The Marmot's Hole

Korea... in Blog Format

Category: Japan (page 1 of 46)

The WaPo believes Virginia Congressional candidates are pandering to Korean voters

Interestingly, the Washington Post’s editorial board has emphatically come out against Congressional candidates Barbara Comstock (Republican) and John Foust (Democrat) stated desire to introduce legislation to co-teach the “East Sea” along side the “Sea of Japan” in text books.  Both the candidates have made the campaign promise to their Korean American constituencies that, if elected, they will bring up the topic nationally in the U.S. Congress.

The WaPo’s editorial response was surprisingly strong, from the headline (“Pandering to Northern Va.’s Koreans is going to extremes”) right down to the actual text of the article which went into highly rhetorical phrases such as “poking their noses in a bitter dispute…” or “anguish and abuse…” etc.

Well, although I half jokingly said that Virginian Congressional candidates were “pandering” to their Korean American voters in an earlier post, I didn’t think the WaPo’s editorial board would take it so seriously!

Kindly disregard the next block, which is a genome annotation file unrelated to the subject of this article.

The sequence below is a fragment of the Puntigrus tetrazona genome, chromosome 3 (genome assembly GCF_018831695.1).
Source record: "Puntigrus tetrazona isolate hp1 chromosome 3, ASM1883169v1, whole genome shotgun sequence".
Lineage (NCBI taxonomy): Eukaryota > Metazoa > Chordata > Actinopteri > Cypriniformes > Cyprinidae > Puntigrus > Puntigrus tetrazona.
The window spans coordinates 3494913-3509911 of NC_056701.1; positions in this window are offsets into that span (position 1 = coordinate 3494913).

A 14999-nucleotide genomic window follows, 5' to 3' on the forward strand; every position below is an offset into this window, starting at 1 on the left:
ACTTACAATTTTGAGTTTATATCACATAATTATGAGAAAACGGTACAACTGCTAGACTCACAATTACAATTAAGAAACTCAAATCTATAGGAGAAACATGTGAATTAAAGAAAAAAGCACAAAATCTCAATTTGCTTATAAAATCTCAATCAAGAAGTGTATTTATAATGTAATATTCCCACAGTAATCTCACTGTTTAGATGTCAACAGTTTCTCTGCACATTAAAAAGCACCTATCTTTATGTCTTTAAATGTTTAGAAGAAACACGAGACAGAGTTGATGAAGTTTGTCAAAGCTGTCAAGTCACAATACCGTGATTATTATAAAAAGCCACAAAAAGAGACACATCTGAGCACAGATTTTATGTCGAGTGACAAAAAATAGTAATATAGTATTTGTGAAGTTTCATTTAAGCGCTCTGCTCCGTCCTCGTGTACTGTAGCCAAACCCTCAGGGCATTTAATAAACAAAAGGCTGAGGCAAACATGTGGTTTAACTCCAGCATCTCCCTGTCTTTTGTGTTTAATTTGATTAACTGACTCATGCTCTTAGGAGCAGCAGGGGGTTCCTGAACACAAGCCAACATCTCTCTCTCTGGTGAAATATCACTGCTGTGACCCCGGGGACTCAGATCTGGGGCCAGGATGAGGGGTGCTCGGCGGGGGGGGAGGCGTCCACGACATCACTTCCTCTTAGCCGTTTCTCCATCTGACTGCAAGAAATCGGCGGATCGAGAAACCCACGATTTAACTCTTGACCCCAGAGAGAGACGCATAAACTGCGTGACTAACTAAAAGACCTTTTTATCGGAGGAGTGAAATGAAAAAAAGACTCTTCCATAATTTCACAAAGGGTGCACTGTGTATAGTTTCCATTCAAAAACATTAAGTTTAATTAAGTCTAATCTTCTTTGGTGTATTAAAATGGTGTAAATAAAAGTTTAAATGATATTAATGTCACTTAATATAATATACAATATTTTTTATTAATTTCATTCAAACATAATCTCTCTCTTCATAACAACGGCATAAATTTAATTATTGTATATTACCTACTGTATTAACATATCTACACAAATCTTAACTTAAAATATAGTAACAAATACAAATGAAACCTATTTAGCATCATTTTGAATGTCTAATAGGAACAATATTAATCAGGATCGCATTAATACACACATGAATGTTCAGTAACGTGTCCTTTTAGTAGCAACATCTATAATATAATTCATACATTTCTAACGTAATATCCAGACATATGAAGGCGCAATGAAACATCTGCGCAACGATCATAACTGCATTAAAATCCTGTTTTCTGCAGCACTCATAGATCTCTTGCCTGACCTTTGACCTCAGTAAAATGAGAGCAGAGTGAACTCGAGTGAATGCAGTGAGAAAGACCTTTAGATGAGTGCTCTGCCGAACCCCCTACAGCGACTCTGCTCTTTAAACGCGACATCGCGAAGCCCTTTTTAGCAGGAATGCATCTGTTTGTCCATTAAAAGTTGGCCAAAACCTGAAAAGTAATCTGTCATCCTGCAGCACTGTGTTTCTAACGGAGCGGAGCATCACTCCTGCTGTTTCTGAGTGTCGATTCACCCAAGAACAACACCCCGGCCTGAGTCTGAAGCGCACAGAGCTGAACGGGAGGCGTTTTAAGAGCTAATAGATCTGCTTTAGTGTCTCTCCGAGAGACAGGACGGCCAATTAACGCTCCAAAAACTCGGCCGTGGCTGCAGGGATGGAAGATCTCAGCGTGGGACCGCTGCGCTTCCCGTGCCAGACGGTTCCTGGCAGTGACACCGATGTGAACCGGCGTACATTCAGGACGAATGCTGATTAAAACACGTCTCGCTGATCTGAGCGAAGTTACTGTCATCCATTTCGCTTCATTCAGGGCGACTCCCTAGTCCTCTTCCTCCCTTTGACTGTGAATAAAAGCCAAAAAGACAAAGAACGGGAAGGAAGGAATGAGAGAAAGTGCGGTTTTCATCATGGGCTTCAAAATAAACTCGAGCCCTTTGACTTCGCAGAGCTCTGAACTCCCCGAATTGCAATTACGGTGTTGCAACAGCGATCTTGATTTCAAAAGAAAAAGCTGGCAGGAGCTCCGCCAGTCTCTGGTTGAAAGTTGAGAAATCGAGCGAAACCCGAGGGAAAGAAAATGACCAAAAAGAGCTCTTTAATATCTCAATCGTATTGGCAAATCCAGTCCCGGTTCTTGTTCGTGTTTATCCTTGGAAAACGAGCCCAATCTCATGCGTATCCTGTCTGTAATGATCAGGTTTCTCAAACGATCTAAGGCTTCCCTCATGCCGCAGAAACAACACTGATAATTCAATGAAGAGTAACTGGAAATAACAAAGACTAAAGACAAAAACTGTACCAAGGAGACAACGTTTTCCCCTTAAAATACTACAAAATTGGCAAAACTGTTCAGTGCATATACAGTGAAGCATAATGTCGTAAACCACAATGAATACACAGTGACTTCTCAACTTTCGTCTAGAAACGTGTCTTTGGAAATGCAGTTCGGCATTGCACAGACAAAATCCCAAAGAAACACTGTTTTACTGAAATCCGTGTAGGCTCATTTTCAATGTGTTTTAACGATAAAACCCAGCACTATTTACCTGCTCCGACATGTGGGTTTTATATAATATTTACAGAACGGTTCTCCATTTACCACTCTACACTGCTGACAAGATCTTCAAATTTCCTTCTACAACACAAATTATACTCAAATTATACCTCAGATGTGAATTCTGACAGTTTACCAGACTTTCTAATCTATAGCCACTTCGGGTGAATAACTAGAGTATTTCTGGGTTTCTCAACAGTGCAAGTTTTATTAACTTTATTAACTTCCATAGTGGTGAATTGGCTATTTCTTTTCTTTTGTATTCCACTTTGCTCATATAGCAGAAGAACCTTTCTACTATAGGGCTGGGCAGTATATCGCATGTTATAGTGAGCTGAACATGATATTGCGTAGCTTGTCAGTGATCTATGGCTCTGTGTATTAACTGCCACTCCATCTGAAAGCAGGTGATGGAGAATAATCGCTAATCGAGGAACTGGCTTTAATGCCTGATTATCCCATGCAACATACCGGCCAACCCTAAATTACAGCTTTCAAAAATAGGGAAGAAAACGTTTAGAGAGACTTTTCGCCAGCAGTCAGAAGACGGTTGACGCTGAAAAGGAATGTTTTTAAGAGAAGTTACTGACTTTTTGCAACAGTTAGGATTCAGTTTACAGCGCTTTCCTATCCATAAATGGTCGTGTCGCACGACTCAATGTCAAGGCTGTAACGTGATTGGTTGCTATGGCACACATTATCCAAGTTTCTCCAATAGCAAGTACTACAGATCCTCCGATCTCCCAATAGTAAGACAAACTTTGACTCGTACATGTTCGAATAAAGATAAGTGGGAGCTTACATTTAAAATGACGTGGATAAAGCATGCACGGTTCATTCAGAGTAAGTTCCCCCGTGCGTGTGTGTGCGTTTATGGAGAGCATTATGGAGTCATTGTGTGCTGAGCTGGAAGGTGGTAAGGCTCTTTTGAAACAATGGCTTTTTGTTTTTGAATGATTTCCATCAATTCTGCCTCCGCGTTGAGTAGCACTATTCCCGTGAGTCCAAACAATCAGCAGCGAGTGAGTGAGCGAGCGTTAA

Any ways, feel free to comment away.  However, bear in mind that what the Korean Americans in northern Virginia are asking for is that the term “East Sea” be taught along side the “Sea of Japan.”  The Korean Americans here, at last not officially, are not asking for “East Sea” to replace “Sea of Japan.”  Unfortunately, there seems to be a lot of confusion on that particular point in this debate.

 

 

Seoul 16th on Forbes The World’s Most Influential Cities List

A Forbes Magazine article, The World’s Most Influential Cities, hashed a summary of Joel Klotkin (et al.)’s findings in Size Is Not the Answer:  The Changing Face of the Global City.

London ranked first, and New York “ranked 2nd… in an essential statistical tie with London with virtually identical scores.”  Paris came in a distant third.

Here is a list of the top 20:  1) London.  2) New York.  3) Paris.  4) Singapore.  5) Tokyo.  6) Hong Kong.  7) Dubai.  8) Beijing.  8)Sydney.  10 Los Angeles.  10) San Francisco Bay Area.  10) Toronto.  13) Zurich.  14) Frankfurt.  14) Houston.  16) The Randstad (Amsterdam Area). 16) Seoul. 16) Washington Metropolitan Area.  19) Shanghai.  20) Abu Dhabi.  20) Chicago.

The report listed the top 51 world cities (see Appendix A).  Notable for their poor representation were BRICS (Beijing, Shanghai, 23- Sao Paolo,  31 – Johannesburg, 31 – Mumbai, 34 – Delhi, 47 – Guangzhou), Africa (Johannesburg, 47 – Lagos), and South America (Sao Paolo, 44 – Buenos Aries).